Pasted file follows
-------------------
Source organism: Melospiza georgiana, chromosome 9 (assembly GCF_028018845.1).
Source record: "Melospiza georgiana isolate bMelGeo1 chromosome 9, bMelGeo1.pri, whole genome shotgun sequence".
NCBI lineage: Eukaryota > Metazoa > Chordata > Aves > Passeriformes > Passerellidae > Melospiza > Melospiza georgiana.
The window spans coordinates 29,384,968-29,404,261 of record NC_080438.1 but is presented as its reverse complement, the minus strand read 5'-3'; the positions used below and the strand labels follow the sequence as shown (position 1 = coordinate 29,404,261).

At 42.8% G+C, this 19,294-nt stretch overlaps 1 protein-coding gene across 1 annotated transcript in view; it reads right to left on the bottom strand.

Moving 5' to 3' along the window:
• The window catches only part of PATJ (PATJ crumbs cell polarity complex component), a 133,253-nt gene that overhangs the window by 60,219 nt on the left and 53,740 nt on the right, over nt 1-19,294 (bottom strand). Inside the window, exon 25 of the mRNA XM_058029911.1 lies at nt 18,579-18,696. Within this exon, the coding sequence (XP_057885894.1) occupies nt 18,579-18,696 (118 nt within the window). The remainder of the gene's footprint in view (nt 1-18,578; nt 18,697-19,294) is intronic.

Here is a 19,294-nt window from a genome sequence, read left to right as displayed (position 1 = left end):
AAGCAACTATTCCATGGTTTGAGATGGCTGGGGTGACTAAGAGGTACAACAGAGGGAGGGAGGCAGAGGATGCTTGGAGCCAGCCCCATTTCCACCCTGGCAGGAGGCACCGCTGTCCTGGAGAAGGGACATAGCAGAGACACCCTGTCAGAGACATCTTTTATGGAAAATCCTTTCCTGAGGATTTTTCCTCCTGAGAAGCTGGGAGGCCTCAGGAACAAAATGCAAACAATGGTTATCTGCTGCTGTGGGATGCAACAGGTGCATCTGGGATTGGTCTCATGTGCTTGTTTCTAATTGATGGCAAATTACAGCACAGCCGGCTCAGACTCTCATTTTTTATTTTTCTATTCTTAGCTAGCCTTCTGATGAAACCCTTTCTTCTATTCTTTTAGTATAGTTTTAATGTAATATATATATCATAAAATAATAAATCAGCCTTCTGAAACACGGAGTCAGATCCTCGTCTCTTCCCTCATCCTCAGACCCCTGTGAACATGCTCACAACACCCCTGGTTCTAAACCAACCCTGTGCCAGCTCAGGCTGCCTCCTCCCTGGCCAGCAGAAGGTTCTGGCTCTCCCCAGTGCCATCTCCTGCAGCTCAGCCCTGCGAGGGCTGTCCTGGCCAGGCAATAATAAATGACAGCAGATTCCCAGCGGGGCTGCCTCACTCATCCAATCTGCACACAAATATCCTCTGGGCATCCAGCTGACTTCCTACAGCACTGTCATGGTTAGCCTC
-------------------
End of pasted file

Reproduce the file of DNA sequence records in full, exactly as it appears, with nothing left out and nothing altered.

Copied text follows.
Source organism: Melospiza georgiana, chromosome 9 (assembly GCF_028018845.1).
Source record: "Melospiza georgiana isolate bMelGeo1 chromosome 9, bMelGeo1.pri, whole genome shotgun sequence".
NCBI lineage: Eukaryota > Metazoa > Chordata > Aves > Passeriformes > Passerellidae > Melospiza > Melospiza georgiana.
The window spans coordinates 29,384,968-29,404,261 of record NC_080438.1 but is presented as its reverse complement, the minus strand read 5'-3'; the positions used below and the strand labels follow the sequence as shown (position 1 = coordinate 29,404,261).

At 42.8% G+C, this 19,294-nt stretch overlaps 1 protein-coding gene across 1 annotated transcript in view; it reads right to left on the bottom strand.

Moving 5' to 3' along the window:
• The window catches only part of PATJ (PATJ crumbs cell polarity complex component), a 133,253-nt gene that overhangs the window by 60,219 nt on the left and 53,740 nt on the right, over nt 1-19,294 (bottom strand). Inside the window, exon 25 of the mRNA XM_058029911.1 lies at nt 18,579-18,696. Within this exon, the coding sequence (XP_057885894.1) occupies nt 18,579-18,696 (118 nt within the window). The remainder of the gene's footprint in view (nt 1-18,578; nt 18,697-19,294) is intronic.

Here is a 19,294-nt window from a genome sequence, read left to right as displayed (position 1 = left end):
AAGCAACTATTCCATGGTTTGAGATGGCTGGGGTGACTAAGAGGTACAACAGAGGGAGGGAGGCAGAGGATGCTTGGAGCCAGCCCCATTTCCACCCTGGCAGGAGGCACCGCTGTCCTGGAGAAGGGACATAGCAGAGACACCCTGTCAGAGACATCTTTTATGGAAAATCCTTTCCTGAGGATTTTTCCTCCTGAGAAGCTGGGAGGCCTCAGGAACAAAATGCAAACAATGGTTATCTGCTGCTGTGGGATGCAACAGGTGCATCTGGGATTGGTCTCATGTGCTTGTTTCTAATTGATGGCAAATTACAGCACAGCCGGCTCAGACTCTCATTTTTTATTTTTCTATTCTTAGCTAGCCTTCTGATGAAACCCTTTCTTCTATTCTTTTAGTATAGTTTTAATGTAATATATATATCATAAAATAATAAATCAGCCTTCTGAAACACGGAGTCAGATCCTCGTCTCTTCCCTCATCCTCAGACCCCTGTGAACATGCTCACAACACCCCTGGTTCTAAACCAACCCTGTGCCAGCTCAGGCTGCCTCCTCCCTGGCCAGCAGAAGGTTCTGGCTCTCCCCAGTGCCATCTCCTGCAGCTCAGCCCTGCGAGGGCTGTCCTGGCCAGGCAATAATAAATGACAGCAGATTCCCAGCGGGGCTGCCTCACTCATCCAATCTGCACACAAATATCCTCTGGGCATCCAGCTGACTTCCTACAGCACTGTCATGGTTAGCCTC